Individuals referred to as “dual-eligible” are those people who are eligible for coverage by both the Medicare and Medicaid programs – most often low-income seniors or younger individuals with severe disabilities.According to the Medicare Payment Advisory Commission (MedPAC), “They tend to be poor and report lower health status than other health beneficiaries, and cost Medicare about 60 percent more than nondual eligibles.”The health and cost challenges of the dual-eligible population are further complicated by the variation in coverage and payment policies offered by 50 separate and unique Medicaid policies.
Even before the passage of the Affordable Care Act – otherwise known as healthcare reform – the concept of medical homes was the subject of prolonged debate as a theoretical model of care. But what, exactly, is a medical home?
For the most part, a medical home is not a physical care location. Rather, it is a care practice model that encompasses a network of providers delivering patient-centered preventive and primary care. The goals of the medical home concept are to reduce costs while improving quality outcomes and efficiency in care delivery.
A glitch caused by the discovery of inaccurate data during the review phase will not delay the launch of a Web site that will report the payments doctors receive from industry sources. Read the story
An association of long-term care providers is urging greater transparency when it comes to managed care data, with the hopes of securing more accurate comparisons with fee-for-service models. Read the story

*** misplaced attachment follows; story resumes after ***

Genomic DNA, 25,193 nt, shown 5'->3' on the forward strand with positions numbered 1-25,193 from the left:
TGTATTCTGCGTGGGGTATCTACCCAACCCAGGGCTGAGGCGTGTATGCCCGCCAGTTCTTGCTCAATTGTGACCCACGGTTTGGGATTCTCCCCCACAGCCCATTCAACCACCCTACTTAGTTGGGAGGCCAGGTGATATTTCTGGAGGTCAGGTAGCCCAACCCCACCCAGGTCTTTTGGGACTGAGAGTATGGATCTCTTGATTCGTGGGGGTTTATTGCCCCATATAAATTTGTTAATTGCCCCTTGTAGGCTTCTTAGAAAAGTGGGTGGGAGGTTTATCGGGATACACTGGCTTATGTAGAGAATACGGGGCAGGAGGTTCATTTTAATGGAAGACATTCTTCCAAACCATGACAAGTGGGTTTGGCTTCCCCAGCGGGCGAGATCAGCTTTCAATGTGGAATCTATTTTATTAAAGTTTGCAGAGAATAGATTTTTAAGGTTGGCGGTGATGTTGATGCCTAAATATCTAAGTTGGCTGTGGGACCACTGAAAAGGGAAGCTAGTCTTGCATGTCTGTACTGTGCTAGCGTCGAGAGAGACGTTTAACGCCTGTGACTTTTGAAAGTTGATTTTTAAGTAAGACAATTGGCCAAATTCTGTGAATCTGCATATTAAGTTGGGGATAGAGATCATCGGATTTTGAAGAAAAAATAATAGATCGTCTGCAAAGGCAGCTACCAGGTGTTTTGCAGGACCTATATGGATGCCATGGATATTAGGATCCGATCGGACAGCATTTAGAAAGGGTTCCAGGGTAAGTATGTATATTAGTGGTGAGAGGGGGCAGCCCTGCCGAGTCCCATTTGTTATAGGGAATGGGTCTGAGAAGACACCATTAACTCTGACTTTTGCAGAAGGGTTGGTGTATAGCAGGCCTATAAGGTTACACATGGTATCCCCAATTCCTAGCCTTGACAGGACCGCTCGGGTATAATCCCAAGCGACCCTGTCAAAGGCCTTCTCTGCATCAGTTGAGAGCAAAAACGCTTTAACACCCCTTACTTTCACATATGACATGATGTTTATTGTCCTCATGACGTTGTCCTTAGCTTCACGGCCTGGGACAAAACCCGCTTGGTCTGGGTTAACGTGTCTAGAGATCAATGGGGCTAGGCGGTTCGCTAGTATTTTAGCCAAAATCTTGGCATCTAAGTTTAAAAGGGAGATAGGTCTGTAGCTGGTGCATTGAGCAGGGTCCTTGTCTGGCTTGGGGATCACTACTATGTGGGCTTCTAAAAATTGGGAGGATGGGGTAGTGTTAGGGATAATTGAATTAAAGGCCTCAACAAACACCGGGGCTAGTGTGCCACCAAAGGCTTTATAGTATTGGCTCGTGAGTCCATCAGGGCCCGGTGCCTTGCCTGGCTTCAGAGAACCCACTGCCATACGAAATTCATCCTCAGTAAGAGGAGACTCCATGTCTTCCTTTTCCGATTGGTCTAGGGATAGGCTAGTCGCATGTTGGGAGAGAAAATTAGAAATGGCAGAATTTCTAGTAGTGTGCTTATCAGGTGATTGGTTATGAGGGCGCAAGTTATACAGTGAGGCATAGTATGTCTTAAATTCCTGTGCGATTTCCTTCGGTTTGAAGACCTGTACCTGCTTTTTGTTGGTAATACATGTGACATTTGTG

A new study has shown that the shingles (herpes zoster) vaccine remains effective in patients who have undergone chemotherapy, underscoring the importance of getting this vaccine while young and relatively healthy. Read the story
A small study has shown that older adults were less likely to be distracted in the morning versus other times of day, suggesting that mentally challenging tasks might be best tackled in the early part of the day. Read the story
Medicare has said that payments for hospital admissions will fall $756 million in 2015 thanks to penalties levied on hospitals with higher-than-expected readmissions rates. Read the story
Drugs for rare conditions, some of which have questionable effectiveness, are utilizing Medicare’s valuable resources. Read the story
Sylvia Todor, Regional Marketing Director with Kindred at Home, offers advice on signs to look for with elderly loved ones and how personal home care assistance can help. Here, she provides information on understanding why the elderly may have limitations when it comes to keeping their homes clean and odor-free.
As we age, it can become harder to take care of ourselves and our homes. If your parents always kept their home clean and tidy when they were younger, it may be hard to understand why things have changed as they have grown older. There are several factors that can contribute to this and it's important for family members and other loved ones to be aware of the changes and understand why it might be happening. By understanding the challenges your elderly family members and loved ones face, you can help get them the assistance they need to keep their homes clean.
Karen Schulkin, a nurse with Professional Healthcare at Home, an affiliate of Kindred at Home, has been named a Top 10 Finalist for the 2014 Home Care & Hospice Nurse of the Year Award presented by the National Association for Home Care & Hospice (NAHC). Annually, NAHC promotes a nationwide recognition campaign that asks its members, affiliates and the public to help choose a top home care and hospice nurse from every state. NAHC recognizes nurses for providing exceptional care, reducing hospital readmissions and making a difference in patients’ lives. A public vote determines the winning nurse from the top 10 finalists featured on their website.
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